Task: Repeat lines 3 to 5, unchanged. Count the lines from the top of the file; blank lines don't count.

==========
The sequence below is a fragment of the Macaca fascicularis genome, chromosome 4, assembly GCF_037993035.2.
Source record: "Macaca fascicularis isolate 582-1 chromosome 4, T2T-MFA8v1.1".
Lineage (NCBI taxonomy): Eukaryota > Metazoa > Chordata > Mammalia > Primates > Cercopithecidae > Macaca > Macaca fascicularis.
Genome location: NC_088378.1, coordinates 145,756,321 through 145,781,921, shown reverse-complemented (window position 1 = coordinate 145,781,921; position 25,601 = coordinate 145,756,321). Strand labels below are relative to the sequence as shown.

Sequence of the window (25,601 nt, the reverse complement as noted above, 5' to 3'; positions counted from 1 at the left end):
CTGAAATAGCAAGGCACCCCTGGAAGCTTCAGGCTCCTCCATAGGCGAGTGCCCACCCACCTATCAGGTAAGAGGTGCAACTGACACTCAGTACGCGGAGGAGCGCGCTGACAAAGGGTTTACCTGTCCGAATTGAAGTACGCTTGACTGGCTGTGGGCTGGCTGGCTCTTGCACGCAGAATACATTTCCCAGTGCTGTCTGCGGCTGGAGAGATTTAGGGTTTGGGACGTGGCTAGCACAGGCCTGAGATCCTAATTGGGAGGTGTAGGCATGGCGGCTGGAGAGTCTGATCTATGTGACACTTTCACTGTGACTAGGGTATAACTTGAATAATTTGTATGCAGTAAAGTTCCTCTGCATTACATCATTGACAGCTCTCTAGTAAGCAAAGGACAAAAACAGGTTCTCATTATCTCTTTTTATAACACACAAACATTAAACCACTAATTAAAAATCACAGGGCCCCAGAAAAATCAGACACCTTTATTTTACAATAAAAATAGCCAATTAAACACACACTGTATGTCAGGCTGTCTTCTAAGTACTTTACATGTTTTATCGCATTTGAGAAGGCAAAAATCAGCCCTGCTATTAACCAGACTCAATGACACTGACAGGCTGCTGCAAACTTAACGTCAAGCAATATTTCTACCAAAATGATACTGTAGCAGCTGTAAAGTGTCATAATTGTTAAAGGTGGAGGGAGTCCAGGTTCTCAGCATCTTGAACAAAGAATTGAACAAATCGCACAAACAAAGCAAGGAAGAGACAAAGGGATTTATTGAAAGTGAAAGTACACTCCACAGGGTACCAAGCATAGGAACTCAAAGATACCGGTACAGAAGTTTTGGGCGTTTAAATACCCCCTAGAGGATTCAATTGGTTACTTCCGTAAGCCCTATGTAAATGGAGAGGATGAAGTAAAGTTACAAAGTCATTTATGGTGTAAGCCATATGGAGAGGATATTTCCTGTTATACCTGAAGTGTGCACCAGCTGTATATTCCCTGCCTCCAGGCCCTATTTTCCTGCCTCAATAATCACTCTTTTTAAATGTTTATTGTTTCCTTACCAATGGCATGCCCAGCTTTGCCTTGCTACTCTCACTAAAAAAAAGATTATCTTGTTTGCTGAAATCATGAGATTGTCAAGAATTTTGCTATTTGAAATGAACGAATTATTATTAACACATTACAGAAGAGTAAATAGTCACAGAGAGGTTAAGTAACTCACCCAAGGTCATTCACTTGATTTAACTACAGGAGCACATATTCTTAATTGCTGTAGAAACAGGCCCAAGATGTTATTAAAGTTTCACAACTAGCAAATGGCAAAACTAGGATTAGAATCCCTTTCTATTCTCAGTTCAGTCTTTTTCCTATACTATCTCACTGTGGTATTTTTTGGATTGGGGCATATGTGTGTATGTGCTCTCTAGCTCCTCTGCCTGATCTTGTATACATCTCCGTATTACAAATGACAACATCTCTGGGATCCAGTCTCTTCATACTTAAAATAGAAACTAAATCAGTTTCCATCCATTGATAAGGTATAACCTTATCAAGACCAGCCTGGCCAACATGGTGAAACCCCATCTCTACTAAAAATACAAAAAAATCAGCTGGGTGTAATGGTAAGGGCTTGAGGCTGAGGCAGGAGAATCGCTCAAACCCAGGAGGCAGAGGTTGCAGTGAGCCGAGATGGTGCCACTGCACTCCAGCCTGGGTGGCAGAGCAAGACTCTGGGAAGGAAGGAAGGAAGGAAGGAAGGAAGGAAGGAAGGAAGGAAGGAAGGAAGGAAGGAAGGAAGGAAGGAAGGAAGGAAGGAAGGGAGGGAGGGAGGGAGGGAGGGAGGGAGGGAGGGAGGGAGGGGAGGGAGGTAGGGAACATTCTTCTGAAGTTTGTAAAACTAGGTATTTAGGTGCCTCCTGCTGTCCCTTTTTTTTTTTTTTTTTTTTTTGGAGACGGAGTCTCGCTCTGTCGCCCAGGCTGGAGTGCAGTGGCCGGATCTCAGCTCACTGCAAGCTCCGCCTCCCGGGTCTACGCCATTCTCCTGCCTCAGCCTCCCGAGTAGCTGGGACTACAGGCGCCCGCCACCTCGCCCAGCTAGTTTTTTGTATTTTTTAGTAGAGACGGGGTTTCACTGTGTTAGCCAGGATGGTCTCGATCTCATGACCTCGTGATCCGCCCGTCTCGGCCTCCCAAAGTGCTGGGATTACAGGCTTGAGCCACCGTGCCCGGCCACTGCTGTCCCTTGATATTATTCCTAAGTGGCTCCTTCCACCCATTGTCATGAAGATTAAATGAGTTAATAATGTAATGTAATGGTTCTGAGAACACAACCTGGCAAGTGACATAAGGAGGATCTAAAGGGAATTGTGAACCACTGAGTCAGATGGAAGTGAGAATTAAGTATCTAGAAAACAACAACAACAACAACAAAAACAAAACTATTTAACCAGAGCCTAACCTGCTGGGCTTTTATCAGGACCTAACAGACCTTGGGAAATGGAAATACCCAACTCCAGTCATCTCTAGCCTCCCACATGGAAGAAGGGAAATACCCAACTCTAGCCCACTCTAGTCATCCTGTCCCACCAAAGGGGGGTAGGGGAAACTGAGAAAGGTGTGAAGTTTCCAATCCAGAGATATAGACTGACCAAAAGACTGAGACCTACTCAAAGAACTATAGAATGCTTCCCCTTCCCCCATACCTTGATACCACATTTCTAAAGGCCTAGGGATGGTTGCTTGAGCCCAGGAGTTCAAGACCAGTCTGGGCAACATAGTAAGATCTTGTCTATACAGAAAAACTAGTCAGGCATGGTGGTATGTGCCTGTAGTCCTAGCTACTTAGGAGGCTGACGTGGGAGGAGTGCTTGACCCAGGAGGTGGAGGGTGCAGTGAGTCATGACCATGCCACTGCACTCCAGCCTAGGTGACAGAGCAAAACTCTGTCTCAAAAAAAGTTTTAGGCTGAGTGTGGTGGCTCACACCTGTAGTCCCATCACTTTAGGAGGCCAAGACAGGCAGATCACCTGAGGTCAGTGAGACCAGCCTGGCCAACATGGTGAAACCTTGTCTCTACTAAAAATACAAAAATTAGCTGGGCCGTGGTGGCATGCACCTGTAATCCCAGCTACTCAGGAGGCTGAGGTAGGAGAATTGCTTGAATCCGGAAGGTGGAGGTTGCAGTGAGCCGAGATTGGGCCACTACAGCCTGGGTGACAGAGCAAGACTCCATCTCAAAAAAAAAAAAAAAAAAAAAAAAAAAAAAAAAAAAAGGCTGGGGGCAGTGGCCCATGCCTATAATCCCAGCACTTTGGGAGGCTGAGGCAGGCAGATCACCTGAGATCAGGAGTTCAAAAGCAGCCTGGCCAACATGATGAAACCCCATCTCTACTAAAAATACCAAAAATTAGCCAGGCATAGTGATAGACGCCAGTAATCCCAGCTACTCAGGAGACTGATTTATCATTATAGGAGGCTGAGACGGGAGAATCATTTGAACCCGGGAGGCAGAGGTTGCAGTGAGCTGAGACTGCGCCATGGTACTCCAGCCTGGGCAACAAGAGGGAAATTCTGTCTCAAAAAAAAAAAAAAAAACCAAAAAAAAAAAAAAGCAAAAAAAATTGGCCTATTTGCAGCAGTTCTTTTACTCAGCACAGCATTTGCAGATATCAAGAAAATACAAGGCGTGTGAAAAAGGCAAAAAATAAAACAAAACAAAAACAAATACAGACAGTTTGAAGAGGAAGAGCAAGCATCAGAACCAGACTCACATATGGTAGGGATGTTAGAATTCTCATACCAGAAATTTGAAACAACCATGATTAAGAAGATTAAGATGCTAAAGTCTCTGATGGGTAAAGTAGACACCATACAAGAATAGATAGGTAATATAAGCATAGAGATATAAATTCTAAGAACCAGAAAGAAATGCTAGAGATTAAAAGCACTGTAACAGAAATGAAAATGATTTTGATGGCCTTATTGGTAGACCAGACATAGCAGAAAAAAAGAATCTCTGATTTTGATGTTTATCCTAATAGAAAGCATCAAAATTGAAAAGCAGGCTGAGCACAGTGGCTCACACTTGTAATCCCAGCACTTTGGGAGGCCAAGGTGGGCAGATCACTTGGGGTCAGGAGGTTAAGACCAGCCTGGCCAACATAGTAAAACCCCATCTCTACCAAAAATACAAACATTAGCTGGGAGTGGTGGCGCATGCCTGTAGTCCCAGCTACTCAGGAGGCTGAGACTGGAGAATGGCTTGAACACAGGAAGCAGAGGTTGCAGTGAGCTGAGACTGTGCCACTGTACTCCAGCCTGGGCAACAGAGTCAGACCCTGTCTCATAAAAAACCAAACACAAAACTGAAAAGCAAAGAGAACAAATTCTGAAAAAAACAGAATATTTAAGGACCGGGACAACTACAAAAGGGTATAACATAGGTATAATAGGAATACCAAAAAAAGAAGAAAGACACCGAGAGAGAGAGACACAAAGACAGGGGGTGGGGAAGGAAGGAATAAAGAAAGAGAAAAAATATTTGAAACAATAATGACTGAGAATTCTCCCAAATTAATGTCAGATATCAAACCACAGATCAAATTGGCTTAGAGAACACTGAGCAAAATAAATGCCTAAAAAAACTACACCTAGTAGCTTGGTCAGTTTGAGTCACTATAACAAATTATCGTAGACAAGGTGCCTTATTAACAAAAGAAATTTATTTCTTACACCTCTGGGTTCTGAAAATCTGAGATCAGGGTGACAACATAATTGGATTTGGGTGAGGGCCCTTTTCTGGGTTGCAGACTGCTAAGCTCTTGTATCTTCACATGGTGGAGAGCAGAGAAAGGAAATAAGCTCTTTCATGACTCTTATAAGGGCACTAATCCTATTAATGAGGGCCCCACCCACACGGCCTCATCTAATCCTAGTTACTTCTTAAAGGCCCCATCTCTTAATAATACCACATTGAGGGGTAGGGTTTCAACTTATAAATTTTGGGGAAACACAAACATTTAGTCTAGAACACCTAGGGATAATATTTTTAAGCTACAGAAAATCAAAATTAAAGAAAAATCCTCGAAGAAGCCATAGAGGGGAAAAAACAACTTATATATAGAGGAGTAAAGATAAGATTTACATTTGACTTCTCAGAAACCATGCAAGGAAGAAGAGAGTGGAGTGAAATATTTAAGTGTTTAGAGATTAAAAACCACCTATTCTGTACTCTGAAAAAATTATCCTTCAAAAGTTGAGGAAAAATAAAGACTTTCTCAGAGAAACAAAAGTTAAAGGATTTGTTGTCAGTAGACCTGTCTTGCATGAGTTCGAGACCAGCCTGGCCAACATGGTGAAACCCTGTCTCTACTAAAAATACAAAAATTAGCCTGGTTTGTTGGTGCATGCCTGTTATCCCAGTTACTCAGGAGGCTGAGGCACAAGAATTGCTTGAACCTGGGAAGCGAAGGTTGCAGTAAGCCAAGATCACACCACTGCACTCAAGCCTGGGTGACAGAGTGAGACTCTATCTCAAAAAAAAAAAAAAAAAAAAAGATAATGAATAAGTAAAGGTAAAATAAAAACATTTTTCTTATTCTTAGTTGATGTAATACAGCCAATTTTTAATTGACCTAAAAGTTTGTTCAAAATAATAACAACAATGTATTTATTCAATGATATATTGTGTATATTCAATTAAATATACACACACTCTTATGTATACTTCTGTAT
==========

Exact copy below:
Lineage (NCBI taxonomy): Eukaryota > Metazoa > Chordata > Mammalia > Primates > Cercopithecidae > Macaca > Macaca fascicularis.
Genome location: NC_088378.1, coordinates 145,756,321 through 145,781,921, shown reverse-complemented (window position 1 = coordinate 145,781,921; position 25,601 = coordinate 145,756,321). Strand labels below are relative to the sequence as shown.

Sequence of the window (25,601 nt, the reverse complement as noted above, 5' to 3'; positions counted from 1 at the left end):